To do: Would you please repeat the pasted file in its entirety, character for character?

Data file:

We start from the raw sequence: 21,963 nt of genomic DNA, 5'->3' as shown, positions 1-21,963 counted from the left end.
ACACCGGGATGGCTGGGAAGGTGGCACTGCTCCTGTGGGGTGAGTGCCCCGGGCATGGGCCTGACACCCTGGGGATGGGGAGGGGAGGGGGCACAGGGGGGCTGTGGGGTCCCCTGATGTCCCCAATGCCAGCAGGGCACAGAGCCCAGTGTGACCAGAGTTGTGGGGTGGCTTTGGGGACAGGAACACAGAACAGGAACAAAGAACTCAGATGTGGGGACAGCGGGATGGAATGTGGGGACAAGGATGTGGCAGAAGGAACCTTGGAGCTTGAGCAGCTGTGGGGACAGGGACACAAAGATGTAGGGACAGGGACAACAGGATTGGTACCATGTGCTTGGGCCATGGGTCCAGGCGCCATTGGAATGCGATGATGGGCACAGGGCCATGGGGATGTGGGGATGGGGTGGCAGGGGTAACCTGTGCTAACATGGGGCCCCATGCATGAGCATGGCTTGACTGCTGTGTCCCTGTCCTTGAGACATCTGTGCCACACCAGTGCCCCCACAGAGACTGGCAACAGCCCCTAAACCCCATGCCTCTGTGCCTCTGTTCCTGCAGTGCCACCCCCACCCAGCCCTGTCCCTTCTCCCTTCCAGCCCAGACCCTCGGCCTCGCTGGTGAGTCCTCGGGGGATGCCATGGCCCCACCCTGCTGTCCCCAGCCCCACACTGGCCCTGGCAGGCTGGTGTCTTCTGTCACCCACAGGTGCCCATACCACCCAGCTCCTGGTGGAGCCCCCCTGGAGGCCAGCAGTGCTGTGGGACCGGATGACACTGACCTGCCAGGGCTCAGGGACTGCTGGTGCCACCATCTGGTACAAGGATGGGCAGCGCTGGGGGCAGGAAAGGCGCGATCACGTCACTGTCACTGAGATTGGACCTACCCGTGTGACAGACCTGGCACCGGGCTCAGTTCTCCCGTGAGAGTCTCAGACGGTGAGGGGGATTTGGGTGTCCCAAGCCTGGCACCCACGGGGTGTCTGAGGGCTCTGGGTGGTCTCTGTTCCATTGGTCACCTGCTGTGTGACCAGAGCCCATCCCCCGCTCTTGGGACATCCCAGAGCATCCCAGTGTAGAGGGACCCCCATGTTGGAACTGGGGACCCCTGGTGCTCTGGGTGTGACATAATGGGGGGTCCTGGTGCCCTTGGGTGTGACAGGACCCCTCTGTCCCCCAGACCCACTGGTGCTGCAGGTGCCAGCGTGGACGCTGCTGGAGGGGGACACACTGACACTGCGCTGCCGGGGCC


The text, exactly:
We start from the raw sequence: 21,963 nt of genomic DNA, 5'->3' as shown, positions 1-21,963 counted from the left end.
ACACCGGGATGGCTGGGAAGGTGGCACTGCTCCTGTGGGGTGAGTGCCCCGGGCATGGGCCTGACACCCTGGGGATGGGGAGGGGAGGGGGCACAGGGGGGCTGTGGGGTCCCCTGATGTCCCCAATGCCAGCAGGGCACAGAGCCCAGTGTGACCAGAGTTGTGGGGTGGCTTTGGGGACAGGAACACAGAACAGGAACAAAGAACTCAGATGTGGGGACAGCGGGATGGAATGTGGGGACAAGGATGTGGCAGAAGGAACCTTGGAGCTTGAGCAGCTGTGGGGACAGGGACACAAAGATGTAGGGACAGGGACAACAGGATTGGTACCATGTGCTTGGGCCATGGGTCCAGGCGCCATTGGAATGCGATGATGGGCACAGGGCCATGGGGATGTGGGGATGGGGTGGCAGGGGTAACCTGTGCTAACATGGGGCCCCATGCATGAGCATGGCTTGACTGCTGTGTCCCTGTCCTTGAGACATCTGTGCCACACCAGTGCCCCCACAGAGACTGGCAACAGCCCCTAAACCCCATGCCTCTGTGCCTCTGTTCCTGCAGTGCCACCCCCACCCAGCCCTGTCCCTTCTCCCTTCCAGCCCAGACCCTCGGCCTCGCTGGTGAGTCCTCGGGGGATGCCATGGCCCCACCCTGCTGTCCCCAGCCCCACACTGGCCCTGGCAGGCTGGTGTCTTCTGTCACCCACAGGTGCCCATACCACCCAGCTCCTGGTGGAGCCCCCCTGGAGGCCAGCAGTGCTGTGGGACCGGATGACACTGACCTGCCAGGGCTCAGGGACTGCTGGTGCCACCATCTGGTACAAGGATGGGCAGCGCTGGGGGCAGGAAAGGCGCGATCACGTCACTGTCACTGAGATTGGACCTACCCGTGTGACAGACCTGGCACCGGGCTCAGTTCTCCCGTGAGAGTCTCAGACGGTGAGGGGGATTTGGGTGTCCCAAGCCTGGCACCCACGGGGTGTCTGAGGGCTCTGGGTGGTCTCTGTTCCATTGGTCACCTGCTGTGTGACCAGAGCCCATCCCCCGCTCTTGGGACATCCCAGAGCATCCCAGTGTAGAGGGACCCCCATGTTGGAACTGGGGACCCCTGGTGCTCTGGGTGTGACATAATGGGGGGTCCTGGTGCCCTTGGGTGTGACAGGACCCCTCTGTCCCCCAGACCCACTGGTGCTGCAGGTGCCAGCGTGGACGCTGCTGGAGGGGGACACACTGACACTGCGCTGCCGGGGCC